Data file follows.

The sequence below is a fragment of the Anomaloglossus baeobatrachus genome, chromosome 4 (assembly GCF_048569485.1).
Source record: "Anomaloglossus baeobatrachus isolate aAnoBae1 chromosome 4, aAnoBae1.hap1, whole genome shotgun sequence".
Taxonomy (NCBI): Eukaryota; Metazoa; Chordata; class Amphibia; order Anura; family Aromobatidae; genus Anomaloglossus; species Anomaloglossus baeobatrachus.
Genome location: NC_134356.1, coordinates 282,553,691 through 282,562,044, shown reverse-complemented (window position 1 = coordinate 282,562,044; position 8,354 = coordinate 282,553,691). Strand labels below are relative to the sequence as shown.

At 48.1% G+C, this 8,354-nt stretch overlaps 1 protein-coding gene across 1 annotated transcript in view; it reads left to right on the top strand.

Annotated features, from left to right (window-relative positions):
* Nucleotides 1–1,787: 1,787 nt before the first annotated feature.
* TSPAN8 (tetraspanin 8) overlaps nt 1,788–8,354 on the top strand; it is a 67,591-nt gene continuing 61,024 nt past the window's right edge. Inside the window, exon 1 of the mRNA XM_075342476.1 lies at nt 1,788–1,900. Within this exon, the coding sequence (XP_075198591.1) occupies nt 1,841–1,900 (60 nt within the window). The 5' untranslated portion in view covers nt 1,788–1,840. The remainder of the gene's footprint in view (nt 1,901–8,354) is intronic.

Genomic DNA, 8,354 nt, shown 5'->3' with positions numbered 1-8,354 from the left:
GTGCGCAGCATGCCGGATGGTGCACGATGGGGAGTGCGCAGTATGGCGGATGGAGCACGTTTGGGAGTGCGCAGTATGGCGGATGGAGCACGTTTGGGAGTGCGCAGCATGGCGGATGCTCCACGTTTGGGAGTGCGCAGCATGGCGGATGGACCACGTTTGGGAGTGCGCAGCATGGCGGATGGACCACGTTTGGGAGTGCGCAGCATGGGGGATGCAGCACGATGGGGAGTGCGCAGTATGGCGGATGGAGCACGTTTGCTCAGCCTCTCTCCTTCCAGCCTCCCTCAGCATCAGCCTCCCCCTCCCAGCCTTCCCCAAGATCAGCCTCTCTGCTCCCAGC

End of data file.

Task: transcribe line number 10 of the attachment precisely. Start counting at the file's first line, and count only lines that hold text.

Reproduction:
GTGCGCAGCATGCCGGATGGTGCACGATGGGGAGTGCGCAGTATGGCGGATGGAGCACGTTTGGGAGTGCGCAGTATGGCGGATGGAGCACGTTTGGGAGTGCGCAGCATGGCGGATGCTCCACGTTTGGGAGTGCGCAGCATGGCGGATGGACCACGTTTGGGAGTGCGCAGCATGGCGGATGGACCACGTTTGGGAGTGCGCAGCATGGGGGATGCAGCACGATGGGGAGTGCGCAGTATGGCGGATGGAGCACGTTTGCTCAGCCTCTCTCCTTCCAGCCTCCCTCAGCATCAGCCTCCCCCTCCCAGCCTTCCCCAAGATCAGCCTCTCTGCTCCCAGC